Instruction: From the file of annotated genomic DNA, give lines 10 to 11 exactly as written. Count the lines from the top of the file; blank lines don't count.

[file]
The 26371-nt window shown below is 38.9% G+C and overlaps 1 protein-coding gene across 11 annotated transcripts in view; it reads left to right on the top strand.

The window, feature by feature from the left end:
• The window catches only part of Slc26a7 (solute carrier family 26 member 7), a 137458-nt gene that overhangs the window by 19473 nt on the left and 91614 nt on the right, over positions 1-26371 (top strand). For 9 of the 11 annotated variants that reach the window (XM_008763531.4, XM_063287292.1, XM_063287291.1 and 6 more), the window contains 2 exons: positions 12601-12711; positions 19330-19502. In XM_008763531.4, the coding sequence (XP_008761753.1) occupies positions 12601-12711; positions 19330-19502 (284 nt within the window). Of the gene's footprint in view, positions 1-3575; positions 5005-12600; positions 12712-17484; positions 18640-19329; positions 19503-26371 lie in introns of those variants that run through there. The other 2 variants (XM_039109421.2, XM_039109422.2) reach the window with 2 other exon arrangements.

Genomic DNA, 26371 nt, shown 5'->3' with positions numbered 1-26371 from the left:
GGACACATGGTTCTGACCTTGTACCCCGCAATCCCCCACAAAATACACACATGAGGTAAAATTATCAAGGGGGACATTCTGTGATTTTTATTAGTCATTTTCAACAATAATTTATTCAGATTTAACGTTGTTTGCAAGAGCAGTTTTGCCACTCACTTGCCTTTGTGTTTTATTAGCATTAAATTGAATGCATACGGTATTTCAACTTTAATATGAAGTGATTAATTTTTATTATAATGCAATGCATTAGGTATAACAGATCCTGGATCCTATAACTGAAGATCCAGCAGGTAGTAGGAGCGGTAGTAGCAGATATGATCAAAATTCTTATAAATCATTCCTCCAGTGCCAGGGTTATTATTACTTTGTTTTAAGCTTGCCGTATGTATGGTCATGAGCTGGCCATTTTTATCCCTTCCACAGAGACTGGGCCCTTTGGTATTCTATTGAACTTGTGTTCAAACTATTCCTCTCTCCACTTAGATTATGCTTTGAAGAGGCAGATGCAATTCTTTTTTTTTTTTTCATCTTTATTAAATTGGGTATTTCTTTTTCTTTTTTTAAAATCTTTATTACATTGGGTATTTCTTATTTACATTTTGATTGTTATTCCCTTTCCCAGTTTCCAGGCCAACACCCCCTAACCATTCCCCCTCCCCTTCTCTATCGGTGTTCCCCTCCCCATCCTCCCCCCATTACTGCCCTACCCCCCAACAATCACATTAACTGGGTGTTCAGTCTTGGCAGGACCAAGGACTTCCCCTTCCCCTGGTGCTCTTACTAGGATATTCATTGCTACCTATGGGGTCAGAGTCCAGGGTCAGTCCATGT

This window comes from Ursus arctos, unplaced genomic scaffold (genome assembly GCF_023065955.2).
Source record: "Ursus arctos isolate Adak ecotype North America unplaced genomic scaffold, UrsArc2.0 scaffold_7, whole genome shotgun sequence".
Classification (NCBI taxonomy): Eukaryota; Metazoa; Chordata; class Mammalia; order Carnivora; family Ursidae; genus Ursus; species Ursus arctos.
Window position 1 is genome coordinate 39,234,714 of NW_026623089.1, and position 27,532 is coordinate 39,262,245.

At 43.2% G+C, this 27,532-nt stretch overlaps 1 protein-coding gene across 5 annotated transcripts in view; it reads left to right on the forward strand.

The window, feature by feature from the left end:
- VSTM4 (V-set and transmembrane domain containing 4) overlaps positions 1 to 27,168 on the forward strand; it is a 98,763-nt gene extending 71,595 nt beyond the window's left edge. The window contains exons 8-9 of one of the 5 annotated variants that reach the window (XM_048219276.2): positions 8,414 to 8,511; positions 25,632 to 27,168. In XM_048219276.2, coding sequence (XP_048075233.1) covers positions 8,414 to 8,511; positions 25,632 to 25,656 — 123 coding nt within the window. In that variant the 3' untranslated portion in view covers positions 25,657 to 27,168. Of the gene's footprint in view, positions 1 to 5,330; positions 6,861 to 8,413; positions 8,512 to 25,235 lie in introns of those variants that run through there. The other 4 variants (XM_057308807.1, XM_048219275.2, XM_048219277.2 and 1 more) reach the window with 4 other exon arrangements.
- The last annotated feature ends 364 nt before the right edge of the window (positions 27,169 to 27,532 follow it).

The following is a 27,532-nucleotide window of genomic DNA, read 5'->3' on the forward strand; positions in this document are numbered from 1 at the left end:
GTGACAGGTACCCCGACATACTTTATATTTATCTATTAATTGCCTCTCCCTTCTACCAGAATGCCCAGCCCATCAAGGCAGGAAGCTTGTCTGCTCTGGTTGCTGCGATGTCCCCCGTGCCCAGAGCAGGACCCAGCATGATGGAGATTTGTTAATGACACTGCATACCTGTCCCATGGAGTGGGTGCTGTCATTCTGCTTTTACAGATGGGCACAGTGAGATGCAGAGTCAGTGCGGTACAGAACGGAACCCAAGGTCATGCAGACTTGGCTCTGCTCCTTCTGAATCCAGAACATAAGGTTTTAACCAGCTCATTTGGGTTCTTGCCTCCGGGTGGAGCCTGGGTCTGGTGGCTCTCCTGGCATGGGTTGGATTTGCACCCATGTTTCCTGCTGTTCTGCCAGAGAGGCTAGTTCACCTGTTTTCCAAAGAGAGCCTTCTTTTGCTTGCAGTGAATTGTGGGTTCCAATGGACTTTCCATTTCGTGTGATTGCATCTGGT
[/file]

At 43.2% G+C, this 27,532-nt stretch overlaps 1 protein-coding gene across 5 annotated transcripts in view; it reads left to right on the forward strand.

The window, feature by feature from the left end: